Treasury Funded Structured Settlements (US Treasury Bond)

Treasury Funded Structured Settlements

Treasury Funded Structured Settlements add the security of United States Government obligations, among the safest financial instruments available and rated AAA by Fitch, Aaa by Moody's and AA+ by S&P. A safe alternative structured settlement funding method for conservative plaintiffs and contingent fee lawyers.
Internal Revenue Code §130(d) states that the term "qualified funding asset" means any annuity contract issued by a company licensed to do business as an insurance company under the laws of any State, or any obligation of the United States. 

Under the TFSS program, through Structured Assignments Inc, every payee in a qualified structured settlement is given secured creditor status. In the unlikely event anything were to happen to the trustees, the payee would "perfect" their security interest and take possession of the Treasury obligations funding their structured settlement.

The assets of Structured Assignments Inc. are held in trust. Under Federal law, assets held in a trust by trustees are not part of the trustee's  assets, nor are they legally subject to claims of creditors (Title 12, Section 194 of the United States Code). Midwest Trust further secures the payments by issuing a "Keep Well Agreement", pledging that the assets held in the Structured Assignments Inc. trust may not be used for any purpose other than paying future periodic payment obligations of Structured Assignments Inc.
United States Treasury Bond Funded Structured Settlements are certainly worth a look. 
Plaintiff lawyers should not simply avoid a structured settlement during periods of global financial uncertainty because such a decision could have life impacting consequences to a tort victim. This is because that once a release has been signed (either with a defendant, insurer or qualified settlement fund trustee) the tax benefits of a structured settlement are forever lost.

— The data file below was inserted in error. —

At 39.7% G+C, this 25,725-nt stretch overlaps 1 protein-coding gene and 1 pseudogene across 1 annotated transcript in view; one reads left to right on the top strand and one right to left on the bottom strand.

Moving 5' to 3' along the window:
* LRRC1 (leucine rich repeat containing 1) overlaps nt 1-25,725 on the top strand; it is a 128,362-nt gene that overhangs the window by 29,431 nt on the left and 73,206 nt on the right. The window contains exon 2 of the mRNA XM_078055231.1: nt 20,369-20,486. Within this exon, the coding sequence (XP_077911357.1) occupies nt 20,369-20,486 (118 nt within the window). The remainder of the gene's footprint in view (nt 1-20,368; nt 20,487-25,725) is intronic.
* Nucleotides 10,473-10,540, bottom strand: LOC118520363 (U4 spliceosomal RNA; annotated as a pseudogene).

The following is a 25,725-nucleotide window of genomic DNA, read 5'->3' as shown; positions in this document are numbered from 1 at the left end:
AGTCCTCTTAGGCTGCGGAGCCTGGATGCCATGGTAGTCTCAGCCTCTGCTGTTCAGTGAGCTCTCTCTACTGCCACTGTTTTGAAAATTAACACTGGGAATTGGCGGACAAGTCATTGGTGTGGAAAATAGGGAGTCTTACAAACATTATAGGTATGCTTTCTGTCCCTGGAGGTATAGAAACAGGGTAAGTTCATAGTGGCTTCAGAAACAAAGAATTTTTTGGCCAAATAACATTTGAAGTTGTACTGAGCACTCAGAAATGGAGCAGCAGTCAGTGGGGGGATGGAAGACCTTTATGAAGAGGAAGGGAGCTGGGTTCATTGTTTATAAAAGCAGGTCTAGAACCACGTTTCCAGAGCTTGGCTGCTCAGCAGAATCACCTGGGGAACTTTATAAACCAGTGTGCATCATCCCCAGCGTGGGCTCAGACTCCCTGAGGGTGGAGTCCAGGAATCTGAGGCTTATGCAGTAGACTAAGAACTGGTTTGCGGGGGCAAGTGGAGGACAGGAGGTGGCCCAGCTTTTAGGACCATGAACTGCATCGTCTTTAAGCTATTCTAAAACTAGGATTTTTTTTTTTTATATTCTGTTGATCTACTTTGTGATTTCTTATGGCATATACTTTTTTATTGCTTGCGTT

A Treasury Funded Structured Settlement may be used alone, in conjunction with a structured settlement annuity as a part of a diversification strategy, or using the annuity as the lifetime payment “caboose”. Payments from a "Treasury Bond Trust" can pour over into a Settlement Preservation Trust  or Settlement Planning Trust.

A Treasury Funded Structured Settlement can be used to fund settlements in a wide variety of cases involving either taxable or non taxable damages, including (but not limited to) Structured Attorney Fees; Divorce, Construction Defects, Breach of Contract, Workers Compensation, Disability Buyouts, Employment Litigation, Structured Installment Sales, Legal Malpractice, Environmental clean ups, Lottery and other contests, Punitive Damage, Property Disputes.

The Trade Off Between Treasury Funded and Annuity Funded Structured Settlements
Treasury Funded Structured Settlement offer added security with a trade off. Treasury Funded Structured Settlements have a yield that is generally lower than annuity funded structured settlements. Furthermore, one cannot contract for lifetime payments, which are the province of annuity funded structured settlements.

Treasury Funded Structured Settlement quotes differ from structured settlement annuity quotes in that there are no lock-ins available. Treasury funded structured settlement quotes are illustrative. The actual amount of each modal payment is not determined until the Treasuries are purchased. In some cases there may be a passage of time to obtain court approval, where required by law.

For more information on United States Treasury Funded Structured Settlements please and how to document them, please contact Master Structured Settlement Consultant John Darer at (888)325-8640. The call is toll-free in the United States.
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